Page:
Not Everything Is a Binary Choice
Patricia Newland, MD, Interim President and CEO - UnityPoint Clinic, explains why she's inspired to make health care more inclusive for the LGBTQ community.
As clinicians, our medical training teaches us to categorize and diagnose. But people are so much more than a diagnosis. They’re a complex collection of experiences, feelings, convictions and backgrounds that, in the medical field, have too often been ignored — or worse — rejected.
In 2017, my colleague, Dr. Kyle Christiason, launched the first UnityPoint Clinic dedicated to providing compassionate and affirming care to lesbian, gay, bisexual, transgender, queer and questioning communities. As the Waterloo clinic got underway, we saw a growing need for services in central Iowa and opened a second clinic in Des Moines. The clinics were designed around the unique needs of our LGBTQ patients, providing care like hormone therapy, STI prevention, pre-exposure prophylaxis (PrEP) and more in an environment that is safe and welcoming.
Our work opening and running these clinics has taught us many valuable lessons. People are people. The experiences we create – and the care we deliver – should be more fluid and meet people on their own terms.
This realization came into sharp focus during a Safe Zone Training where our facilitator did an icebreaker exercise asking our care team members how they wanted their coffee – black or with cream and sugar. Some felt awkward responding. Some didn’t want coffee at all. Then, our facilitator asked we would order at our favorite coffee shops. There was a wide range of responses.
This simple example made us realize our patient forms were telling people they only had two choices – black coffee or coffee with cream and sugar. People aren’t that simple. Not everything is a binary choice.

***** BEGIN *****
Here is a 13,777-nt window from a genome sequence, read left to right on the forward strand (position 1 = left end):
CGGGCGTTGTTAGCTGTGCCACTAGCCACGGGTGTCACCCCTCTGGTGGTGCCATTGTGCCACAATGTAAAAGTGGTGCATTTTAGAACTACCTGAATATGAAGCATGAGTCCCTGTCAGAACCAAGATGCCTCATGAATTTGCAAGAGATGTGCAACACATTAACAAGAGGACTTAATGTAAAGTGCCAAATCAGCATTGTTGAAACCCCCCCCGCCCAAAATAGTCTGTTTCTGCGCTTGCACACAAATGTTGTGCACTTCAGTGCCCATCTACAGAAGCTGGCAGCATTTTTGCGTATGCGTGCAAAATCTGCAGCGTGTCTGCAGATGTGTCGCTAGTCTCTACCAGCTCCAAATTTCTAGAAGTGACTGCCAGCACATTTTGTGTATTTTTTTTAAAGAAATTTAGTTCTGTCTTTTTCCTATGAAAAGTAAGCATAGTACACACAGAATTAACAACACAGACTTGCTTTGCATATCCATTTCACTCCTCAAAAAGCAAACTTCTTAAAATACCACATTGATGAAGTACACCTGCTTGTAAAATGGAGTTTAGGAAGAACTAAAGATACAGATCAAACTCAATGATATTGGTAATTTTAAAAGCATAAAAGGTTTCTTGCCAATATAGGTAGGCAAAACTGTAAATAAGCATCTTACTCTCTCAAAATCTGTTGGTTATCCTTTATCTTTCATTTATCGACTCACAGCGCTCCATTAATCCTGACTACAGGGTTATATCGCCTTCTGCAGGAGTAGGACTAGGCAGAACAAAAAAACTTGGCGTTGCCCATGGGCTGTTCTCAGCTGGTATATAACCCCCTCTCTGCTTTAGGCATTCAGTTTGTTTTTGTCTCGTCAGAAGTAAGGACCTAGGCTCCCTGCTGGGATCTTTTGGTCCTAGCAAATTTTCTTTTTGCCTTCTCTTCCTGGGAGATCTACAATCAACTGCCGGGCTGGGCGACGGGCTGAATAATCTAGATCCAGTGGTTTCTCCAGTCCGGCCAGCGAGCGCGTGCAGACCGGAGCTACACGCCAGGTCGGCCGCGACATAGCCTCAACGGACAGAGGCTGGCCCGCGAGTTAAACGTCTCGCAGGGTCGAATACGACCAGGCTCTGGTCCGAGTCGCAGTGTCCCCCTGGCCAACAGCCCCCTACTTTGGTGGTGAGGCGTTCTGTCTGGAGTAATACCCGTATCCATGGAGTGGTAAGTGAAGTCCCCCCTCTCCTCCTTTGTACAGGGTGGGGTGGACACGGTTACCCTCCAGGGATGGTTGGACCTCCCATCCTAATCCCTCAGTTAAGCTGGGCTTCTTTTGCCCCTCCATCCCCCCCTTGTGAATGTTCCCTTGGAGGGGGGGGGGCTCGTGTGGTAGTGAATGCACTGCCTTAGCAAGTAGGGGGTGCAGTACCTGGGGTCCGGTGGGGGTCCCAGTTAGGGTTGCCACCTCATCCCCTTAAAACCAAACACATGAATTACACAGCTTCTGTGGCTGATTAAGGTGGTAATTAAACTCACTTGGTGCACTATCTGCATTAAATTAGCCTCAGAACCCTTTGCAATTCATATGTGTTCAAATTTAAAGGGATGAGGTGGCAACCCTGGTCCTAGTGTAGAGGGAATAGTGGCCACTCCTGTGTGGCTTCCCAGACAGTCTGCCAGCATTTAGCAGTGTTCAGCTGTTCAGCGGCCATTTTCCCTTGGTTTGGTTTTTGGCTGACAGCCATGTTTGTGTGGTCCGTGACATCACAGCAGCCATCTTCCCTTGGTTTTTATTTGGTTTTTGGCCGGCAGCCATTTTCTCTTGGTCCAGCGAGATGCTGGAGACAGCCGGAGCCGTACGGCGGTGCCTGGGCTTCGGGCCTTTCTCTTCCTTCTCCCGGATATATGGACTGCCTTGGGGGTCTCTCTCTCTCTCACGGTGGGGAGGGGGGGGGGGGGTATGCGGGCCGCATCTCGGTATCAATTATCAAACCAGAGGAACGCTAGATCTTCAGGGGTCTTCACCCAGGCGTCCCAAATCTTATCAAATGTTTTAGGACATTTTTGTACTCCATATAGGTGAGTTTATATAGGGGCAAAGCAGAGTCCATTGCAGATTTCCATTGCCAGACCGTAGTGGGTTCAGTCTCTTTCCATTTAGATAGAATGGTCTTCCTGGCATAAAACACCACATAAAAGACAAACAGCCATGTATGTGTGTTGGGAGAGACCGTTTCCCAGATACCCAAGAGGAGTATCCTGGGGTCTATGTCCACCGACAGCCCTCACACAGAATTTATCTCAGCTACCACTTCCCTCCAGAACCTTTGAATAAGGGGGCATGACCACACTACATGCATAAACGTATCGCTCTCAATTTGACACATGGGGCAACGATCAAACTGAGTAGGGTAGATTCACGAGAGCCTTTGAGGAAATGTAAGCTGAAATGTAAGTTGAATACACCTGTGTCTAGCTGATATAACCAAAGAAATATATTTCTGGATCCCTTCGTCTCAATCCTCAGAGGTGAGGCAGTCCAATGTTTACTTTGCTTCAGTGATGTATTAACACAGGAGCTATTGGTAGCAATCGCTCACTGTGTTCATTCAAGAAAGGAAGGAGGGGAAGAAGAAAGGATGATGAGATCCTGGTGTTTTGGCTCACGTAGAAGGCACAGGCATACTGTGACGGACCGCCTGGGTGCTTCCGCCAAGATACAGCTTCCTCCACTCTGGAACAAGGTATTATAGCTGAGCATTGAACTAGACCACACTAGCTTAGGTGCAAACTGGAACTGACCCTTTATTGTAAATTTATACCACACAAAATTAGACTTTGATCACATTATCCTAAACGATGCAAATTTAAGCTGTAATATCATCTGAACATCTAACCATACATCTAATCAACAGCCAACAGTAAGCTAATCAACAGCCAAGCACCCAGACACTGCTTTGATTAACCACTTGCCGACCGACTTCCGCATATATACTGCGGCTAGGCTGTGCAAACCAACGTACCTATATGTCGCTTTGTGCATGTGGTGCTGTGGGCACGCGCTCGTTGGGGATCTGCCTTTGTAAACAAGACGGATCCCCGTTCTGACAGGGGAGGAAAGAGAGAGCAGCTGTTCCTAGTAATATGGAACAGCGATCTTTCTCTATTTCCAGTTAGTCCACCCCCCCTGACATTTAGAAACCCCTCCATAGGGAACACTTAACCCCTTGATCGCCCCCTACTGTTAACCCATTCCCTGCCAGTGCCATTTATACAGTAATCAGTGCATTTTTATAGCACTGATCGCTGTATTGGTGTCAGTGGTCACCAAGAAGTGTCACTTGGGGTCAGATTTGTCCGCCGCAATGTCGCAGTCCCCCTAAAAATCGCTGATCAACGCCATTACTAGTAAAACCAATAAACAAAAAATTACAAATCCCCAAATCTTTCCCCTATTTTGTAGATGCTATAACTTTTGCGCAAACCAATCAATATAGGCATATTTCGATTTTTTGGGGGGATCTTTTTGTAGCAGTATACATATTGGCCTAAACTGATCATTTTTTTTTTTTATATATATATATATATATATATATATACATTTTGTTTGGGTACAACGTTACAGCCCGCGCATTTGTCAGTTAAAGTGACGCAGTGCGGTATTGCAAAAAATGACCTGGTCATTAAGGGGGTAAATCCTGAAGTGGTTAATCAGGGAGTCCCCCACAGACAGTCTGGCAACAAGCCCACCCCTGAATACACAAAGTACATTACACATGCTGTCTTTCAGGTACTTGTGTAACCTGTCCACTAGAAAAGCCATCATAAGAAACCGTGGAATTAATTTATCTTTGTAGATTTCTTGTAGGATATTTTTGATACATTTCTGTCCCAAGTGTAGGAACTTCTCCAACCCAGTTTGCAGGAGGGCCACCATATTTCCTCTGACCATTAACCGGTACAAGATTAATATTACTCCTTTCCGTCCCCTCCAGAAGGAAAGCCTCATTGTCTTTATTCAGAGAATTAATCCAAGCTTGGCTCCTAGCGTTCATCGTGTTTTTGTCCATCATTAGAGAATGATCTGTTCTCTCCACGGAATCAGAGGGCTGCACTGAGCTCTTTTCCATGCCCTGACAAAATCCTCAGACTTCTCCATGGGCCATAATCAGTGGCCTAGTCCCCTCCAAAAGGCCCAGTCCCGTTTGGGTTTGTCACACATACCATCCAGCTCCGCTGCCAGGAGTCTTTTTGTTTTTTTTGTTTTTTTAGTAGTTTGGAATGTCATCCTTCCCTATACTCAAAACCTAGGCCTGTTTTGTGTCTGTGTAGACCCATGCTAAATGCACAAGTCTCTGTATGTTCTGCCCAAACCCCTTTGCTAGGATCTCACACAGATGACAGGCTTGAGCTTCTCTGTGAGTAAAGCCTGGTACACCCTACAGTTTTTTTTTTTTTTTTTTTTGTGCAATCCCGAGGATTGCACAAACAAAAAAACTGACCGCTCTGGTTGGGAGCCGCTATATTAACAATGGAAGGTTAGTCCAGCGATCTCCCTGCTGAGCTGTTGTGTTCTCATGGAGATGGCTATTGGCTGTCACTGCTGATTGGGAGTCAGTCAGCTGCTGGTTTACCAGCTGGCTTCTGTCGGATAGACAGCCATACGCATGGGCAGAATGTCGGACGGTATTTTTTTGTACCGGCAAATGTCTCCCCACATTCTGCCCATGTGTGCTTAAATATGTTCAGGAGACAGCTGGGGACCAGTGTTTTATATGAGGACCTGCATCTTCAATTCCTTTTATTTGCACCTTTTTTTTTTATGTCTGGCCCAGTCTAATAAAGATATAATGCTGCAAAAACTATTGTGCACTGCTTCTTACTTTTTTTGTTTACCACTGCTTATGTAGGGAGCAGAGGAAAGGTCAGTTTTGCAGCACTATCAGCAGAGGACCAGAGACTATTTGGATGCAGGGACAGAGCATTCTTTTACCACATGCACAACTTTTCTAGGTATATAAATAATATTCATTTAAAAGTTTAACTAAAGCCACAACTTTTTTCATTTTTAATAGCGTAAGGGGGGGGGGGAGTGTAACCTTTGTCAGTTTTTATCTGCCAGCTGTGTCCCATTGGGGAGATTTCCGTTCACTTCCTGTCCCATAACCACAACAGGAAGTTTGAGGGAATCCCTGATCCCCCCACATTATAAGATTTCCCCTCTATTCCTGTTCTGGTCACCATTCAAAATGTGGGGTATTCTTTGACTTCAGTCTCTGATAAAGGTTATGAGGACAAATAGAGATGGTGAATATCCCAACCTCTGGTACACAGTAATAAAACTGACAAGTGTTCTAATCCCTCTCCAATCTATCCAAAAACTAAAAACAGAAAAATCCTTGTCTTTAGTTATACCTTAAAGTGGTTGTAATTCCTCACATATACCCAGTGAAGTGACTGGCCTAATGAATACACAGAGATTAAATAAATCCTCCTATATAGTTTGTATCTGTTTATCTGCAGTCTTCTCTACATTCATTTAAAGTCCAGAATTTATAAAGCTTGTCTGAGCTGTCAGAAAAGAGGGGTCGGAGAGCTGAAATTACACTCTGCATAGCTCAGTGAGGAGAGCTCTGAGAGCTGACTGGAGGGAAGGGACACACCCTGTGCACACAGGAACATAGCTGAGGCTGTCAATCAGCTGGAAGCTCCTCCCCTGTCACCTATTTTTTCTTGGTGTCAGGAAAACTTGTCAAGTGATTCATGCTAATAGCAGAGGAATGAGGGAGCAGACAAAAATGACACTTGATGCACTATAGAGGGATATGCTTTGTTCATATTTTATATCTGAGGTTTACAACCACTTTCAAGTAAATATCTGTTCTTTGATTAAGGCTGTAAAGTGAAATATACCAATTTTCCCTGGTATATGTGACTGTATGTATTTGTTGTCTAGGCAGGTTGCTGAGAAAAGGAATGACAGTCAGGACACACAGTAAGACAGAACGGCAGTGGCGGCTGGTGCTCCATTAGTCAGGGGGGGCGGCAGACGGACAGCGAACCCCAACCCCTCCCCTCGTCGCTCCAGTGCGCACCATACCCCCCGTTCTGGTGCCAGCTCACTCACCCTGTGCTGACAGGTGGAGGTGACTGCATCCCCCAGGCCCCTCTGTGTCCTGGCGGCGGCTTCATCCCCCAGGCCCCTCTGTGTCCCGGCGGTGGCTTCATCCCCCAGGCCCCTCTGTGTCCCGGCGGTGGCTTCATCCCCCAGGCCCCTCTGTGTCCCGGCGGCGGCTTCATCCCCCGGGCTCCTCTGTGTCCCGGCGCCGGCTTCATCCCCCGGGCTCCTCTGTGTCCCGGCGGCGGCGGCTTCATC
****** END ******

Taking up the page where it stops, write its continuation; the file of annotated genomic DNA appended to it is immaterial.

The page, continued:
Having worked in patient care for 20 years, I feel very strongly about breaking down any barriers that have caused people to suffer any neglect or avoid getting care. No person should feel uncomfortable doing something as basic and important as taking care of themselves. That’s especially true now in light of COVID-19. People need to know we’re open, we’re here for them, and we’re taking all the necessary precautions to keep them safe.
As our providers continue to learn and grow, they share their stories with colleagues in other clinics, helping raise awareness and better personalize the experience for patients across our system. For example, it’s important for all our clinics to understand the intersection between sexual identity and other circumstances that create barriers for patients, including religion, race, socioeconomic status, history of abuse or poor treatment at another health facility. The more we train and raise this awareness on our own teams, the more we can uplift other clinics as well. Personally, I’ve been working on getting better at using my pronouns when introducing myself. I’m not perfect at it, but I consistently work at it.
Our organization’s experience serving our LGBTQ patients has taught us valuable lessons. We must meet people exactly where they are – even if they don’t fit into a neat little box or category.